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Poll: Americans Want Less Foreign Oil


 

 

American voters now consider the nation's dependence on foreign oil, the nation's top national security issue and favor tougher fuel economy standards by an overwhelming margin, according to a new poll released by the Pew Campaign for Fuel Efficiency and the National Environmental Trust.
The new polling data, along with the recent surge in oil and gasoline prices, is expected to strengthen the hand of those pushing for tougher fuel economy standards. A congressional decision on the standards is now expected before mid-December and with the price of oil soaring past $95 per barrel and gasoline prices scraping $3.50 per gallon on the West Coast, the tougher standards may yet prevail over the so-called Hill-Terry compromise favored by the Big Three and other automakers.

The study was conducted by a pair of well-regarded political pollsters and indicated overwhelming public support for imposing tougher fuel economy standards sooner rather than later. It also indicated that a majority of Americans, contrary to the position staked out by the carmakers, also believe the technology is available to raise fuel economy standards today.

 

"There is a lot of what I would call 'techno optimism.' People believe they can solve this problem," said Bill McInturff of Public Opinion Strategies, a firm which works for Republican candidates, during a conference call Friday.

The nationwide poll of 1,000 voters which was taken earlier this month, also indicated the voters in every part of the country, including the auto-dependent Midwest, now favor the tougher standards, said Mark Mellman of the Washington D.C.-based Mellman Group, which polls for Democratic candidates. Some 67 percent of the voters from theMidwest supported the tougher standards and 72 percent of the voters on the West Coast favored the tougher standards.

Mellman also said Friday that public support for the better fuel economy cuts across all sorts of traditional political boundaries with liberals, conservatives and moderates all supporting the tougher standards. The overwhelming majority of Americans now believe the single most important thing the U.S. can do to enhance the national security is to reduce dependence on imported oil and the higher standards represent the fastest way to reach that goal, he said.

In the choice between raising fuel-economy standards to 35 miles per gallon by 2020 or to 32 miles per gallon by 2022, which is the current position favored by the automakers, 73 percent of the self-identified liberals, 66 percent of the moderates and 65 percent of the conservatives polled, favored the tougher standards, Mellman said. The results also undercut the conventional political wisdom that Americans are too divided politically to support any kind of substantive policy changes.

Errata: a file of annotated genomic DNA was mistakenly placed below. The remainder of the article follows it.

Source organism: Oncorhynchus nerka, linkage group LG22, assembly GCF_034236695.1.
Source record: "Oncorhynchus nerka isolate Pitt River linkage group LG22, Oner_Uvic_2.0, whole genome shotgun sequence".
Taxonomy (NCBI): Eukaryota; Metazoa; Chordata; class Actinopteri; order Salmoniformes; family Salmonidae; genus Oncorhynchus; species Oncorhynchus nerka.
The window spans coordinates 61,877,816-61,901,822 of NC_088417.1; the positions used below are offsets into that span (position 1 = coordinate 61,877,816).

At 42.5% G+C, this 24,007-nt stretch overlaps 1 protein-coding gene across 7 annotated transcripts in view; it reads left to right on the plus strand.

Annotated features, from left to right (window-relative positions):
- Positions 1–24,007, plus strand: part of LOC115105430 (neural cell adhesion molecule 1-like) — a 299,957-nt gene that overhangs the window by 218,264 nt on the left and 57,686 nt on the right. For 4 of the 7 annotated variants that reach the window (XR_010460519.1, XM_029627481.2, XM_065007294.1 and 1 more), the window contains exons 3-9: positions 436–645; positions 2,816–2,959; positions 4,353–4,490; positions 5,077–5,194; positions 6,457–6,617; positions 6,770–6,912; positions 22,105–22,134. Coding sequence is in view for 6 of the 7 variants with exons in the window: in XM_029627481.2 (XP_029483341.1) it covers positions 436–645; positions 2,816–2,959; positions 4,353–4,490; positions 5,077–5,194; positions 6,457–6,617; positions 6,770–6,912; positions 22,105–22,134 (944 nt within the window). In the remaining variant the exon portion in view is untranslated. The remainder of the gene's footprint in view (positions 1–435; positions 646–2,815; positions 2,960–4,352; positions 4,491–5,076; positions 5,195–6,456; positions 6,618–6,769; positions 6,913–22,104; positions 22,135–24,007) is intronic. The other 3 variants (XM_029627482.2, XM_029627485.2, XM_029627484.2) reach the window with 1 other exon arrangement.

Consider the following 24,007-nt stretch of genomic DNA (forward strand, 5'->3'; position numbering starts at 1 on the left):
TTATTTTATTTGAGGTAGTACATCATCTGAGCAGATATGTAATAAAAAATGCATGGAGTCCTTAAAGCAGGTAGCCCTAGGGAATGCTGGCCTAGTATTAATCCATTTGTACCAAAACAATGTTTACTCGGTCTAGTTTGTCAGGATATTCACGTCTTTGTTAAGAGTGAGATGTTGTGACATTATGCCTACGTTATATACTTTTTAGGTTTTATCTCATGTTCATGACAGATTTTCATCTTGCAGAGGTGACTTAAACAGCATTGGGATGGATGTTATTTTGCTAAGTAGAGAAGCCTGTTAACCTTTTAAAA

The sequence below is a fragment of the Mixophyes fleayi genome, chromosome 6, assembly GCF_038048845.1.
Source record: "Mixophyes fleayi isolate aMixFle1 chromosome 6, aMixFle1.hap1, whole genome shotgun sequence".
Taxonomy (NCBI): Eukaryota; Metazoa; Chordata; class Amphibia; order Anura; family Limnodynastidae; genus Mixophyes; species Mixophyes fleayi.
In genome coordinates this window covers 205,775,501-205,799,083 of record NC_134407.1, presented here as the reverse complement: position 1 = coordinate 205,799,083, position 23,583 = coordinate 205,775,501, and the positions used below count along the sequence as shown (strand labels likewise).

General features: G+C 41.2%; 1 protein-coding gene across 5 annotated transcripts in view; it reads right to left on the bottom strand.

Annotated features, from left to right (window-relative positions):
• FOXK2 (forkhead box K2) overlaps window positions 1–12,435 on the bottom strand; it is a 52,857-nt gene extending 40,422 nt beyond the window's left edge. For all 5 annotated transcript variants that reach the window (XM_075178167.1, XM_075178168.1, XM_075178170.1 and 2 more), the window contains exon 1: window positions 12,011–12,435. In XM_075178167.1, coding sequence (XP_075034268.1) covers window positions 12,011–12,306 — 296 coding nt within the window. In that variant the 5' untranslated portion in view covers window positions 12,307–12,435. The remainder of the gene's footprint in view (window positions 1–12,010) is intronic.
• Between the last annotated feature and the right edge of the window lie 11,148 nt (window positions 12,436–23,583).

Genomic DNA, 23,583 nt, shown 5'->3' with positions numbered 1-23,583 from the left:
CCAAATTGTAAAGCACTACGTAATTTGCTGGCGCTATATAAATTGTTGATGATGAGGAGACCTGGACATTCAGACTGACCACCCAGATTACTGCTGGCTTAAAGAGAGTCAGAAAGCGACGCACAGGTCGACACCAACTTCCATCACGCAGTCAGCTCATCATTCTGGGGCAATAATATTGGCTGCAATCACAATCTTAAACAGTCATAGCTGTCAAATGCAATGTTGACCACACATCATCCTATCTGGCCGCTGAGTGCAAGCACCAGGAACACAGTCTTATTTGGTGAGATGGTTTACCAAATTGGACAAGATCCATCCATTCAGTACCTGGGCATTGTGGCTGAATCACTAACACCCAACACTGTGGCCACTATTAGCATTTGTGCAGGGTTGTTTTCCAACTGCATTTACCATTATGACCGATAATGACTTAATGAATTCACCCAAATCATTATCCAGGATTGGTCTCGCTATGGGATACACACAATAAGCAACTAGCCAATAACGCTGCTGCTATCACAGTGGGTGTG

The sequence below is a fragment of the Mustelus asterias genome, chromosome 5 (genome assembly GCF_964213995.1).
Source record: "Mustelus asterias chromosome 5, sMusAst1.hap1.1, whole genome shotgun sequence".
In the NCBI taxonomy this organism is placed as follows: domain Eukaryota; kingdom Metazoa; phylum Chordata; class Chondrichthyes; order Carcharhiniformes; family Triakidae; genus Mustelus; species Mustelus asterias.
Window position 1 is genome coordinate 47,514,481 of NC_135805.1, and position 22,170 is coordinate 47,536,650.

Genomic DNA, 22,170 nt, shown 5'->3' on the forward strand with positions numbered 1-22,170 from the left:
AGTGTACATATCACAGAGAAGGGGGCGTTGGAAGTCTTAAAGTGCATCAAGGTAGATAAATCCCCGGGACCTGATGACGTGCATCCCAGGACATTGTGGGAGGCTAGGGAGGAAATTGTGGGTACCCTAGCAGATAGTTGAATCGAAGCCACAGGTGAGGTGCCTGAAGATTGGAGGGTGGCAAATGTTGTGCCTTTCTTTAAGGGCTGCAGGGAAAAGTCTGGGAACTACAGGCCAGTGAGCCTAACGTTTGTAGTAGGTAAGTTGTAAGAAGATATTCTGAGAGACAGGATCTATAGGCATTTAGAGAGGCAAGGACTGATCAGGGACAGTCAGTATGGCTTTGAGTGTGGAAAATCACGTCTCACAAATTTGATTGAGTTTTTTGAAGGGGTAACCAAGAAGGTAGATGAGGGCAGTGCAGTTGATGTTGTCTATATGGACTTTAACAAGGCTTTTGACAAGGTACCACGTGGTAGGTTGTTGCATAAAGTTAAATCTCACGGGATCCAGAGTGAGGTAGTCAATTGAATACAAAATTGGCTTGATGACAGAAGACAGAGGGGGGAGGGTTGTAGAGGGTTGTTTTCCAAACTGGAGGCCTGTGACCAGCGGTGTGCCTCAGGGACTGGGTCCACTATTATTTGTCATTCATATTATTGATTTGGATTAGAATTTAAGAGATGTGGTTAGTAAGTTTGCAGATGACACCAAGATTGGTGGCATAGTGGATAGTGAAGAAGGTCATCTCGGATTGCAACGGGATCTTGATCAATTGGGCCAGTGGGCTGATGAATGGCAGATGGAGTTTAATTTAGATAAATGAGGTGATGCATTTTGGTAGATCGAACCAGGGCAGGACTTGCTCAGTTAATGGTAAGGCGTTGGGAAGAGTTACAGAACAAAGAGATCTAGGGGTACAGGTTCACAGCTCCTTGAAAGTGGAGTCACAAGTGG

Mellman added that voters are increasingly concerned with the fact that the current dependence on foreign oil also means that the U.S. is sending billons of dollars per month overseas to regimes in places such as South America that are inherently hostile to the United States.
McInturff also said the poll indicated that voters have not been impressed much by the arguments advanced by the auto industry during the current debate over fuel-economy standards.

Only 19 percent of the voters polled said they would favor the 32-mile-per-gallon standard championed by the automakers. In addition, none of the arguments advanced by the automakers about technical feasibility, job loss or even arguments that cars would have to become more expensive dented the public's support for tough fuel-economy standards, McInturff said.  In no instance did a single argument presented by the auto industry get the support of more than 25 percent of those answering the poll, he said.

 

"They're just not seen as being very compelling," he said.

"The public is ready for Congress to act," Mellman said during a conference call with reporters. "People are gravitating towards the security position," he said. Once the security issues are linked to the environmental issues, “the case for raising the standards become overwhelming in the mind of the public," he said.

By and large automakers have tried to avoid getting drawn into a discussion about the Iraq War's impact on oil prices but a majority of those polled for the Pew Campaign believed the war was about oil.

Kevin Curtis, director of the Pew Campaign for Fuel Efficiency, acknowledged his organization has been fighting for the tougher standards but said the polling data was not in any way influenced by Pew. The design of the questions used in the poll and the collection of the data was all handled by the Mellman Group and Public Opinion Strategies, which collaborated on the poll effort.

McInturff also emphasized that the pollsters had gone out of their way to make sure that the language used in the various questions was not tilted against the automakers.

Curtis said while other steps are required to reduce the nation's dependence on foreign oil, raising fuel-economy standards would have an immediate and positive impact on the overall effort to reduce oil imports.

 

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